Paths, some made by deer, some by people, and all following ancient ways, cross this landscape, passing copses of trees planted in Joe’s memory, and tended by enthusiastic locals and dedicated members of the Joe Strummer Foundation. The crags above are home now to birds ranging from the smallest passerine to the Scotlands largest Eagle.
To reach this woodland you pass through the sadly much more common commercial woodland landscape of a conifer plantation, but by gaining height you will receive a reward of some of the most stunning views in all of Skye. The whole of the Cuillin spreads across in front of you, across the loch, and clouds thunder endlessly on the western skies.
Boggy in places, the walk takes you through a man-made landscape which appears timeless but is anything but. People crofted here until the clearances, and somewhat oddly, it is now perhaps one of the best locations on the whole island for a 4G mobile signal! Something quite alien to the inhabitants of this settlement, who would have travelled mainly by foot, for days to get out messages or receive news.
People still come here, some shelter overnight on longer hikes with the ruins of croft cottages and farmsteads, and you can almost hear the sounds of our ancestors on the wind.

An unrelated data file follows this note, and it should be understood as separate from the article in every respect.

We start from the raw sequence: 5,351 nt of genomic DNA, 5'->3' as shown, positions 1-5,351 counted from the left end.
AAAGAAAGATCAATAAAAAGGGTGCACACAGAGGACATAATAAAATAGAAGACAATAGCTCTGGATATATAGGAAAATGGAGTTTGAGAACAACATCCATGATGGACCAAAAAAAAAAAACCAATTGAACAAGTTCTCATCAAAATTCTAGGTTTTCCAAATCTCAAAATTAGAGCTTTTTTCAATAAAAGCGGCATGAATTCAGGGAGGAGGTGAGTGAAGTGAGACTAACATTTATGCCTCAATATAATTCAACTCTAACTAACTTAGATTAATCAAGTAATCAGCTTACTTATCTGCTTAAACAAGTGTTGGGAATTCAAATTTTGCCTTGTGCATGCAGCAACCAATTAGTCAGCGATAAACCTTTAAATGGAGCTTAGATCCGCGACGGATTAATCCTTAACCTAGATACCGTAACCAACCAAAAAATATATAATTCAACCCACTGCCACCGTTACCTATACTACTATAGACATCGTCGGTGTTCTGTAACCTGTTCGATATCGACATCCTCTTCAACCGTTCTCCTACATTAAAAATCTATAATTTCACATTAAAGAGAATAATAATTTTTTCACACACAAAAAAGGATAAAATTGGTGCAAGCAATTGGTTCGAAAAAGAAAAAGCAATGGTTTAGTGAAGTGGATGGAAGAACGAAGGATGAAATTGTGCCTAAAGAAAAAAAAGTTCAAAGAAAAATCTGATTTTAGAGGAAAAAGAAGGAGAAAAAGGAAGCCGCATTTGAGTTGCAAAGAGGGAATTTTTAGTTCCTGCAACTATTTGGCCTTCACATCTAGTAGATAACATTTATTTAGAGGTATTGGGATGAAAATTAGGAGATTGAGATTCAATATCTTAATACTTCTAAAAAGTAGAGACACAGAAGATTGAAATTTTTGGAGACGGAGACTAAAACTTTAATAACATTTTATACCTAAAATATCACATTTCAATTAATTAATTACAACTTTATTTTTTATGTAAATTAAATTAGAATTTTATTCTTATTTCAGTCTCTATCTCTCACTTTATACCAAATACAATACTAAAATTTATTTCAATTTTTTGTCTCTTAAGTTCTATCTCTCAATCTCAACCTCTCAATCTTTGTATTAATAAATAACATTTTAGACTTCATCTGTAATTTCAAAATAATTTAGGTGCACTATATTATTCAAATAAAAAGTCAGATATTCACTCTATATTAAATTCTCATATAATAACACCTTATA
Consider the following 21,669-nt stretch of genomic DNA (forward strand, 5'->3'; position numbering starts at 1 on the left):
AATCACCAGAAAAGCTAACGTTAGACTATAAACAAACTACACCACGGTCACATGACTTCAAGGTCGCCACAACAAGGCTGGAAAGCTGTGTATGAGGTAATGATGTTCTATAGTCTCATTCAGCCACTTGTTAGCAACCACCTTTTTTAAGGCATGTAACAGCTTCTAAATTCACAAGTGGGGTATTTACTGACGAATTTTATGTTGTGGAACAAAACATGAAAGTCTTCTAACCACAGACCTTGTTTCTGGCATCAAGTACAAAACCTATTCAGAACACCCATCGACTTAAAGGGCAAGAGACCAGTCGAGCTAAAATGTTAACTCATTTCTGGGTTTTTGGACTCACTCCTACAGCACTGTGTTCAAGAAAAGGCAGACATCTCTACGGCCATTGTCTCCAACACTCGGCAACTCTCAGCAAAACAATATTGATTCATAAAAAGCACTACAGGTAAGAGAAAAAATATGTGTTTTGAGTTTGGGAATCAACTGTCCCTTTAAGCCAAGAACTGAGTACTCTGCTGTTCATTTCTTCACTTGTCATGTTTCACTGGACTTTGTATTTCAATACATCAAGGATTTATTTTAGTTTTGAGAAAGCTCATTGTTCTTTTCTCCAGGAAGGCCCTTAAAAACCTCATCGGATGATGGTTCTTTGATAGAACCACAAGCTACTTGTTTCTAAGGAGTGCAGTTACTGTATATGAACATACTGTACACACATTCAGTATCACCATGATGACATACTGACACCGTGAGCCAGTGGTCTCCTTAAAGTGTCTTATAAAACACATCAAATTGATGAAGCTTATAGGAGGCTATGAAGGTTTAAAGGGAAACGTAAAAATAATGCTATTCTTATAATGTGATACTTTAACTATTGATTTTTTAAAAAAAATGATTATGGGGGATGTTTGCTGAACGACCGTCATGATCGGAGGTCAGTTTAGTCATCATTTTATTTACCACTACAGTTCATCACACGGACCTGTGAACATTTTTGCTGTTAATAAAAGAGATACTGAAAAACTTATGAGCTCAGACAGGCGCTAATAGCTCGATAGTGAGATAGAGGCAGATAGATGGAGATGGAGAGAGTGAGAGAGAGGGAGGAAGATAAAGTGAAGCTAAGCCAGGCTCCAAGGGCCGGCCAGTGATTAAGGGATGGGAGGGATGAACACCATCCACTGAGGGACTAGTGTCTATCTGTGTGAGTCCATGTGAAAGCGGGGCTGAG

I rested a while inside the walls of one croft whilst having lunch, and I thanked my hosts for their hospitality as I left. The feeling of people having lived here lingers strongly, be that a collective memory, a cultural knowledge and acceptance, ghosts and souls that linger, or just my vivid imagination, I never imagined not thanking them for visiting on their homes and being given shelter.
It is only a few years since the tree planting began, and it will take time for the effects to reach deep into the landscape, much more time than it takes man to destroy it, but we do know that changes do not have to be forever.
Although Joe is no longer with us, his legacy lives on here and will continue to do so, entwining with the souls of those who came before and touching the souls of those who come after. Perhaps his question of ‘should I stay or should I go’ has finally been answered.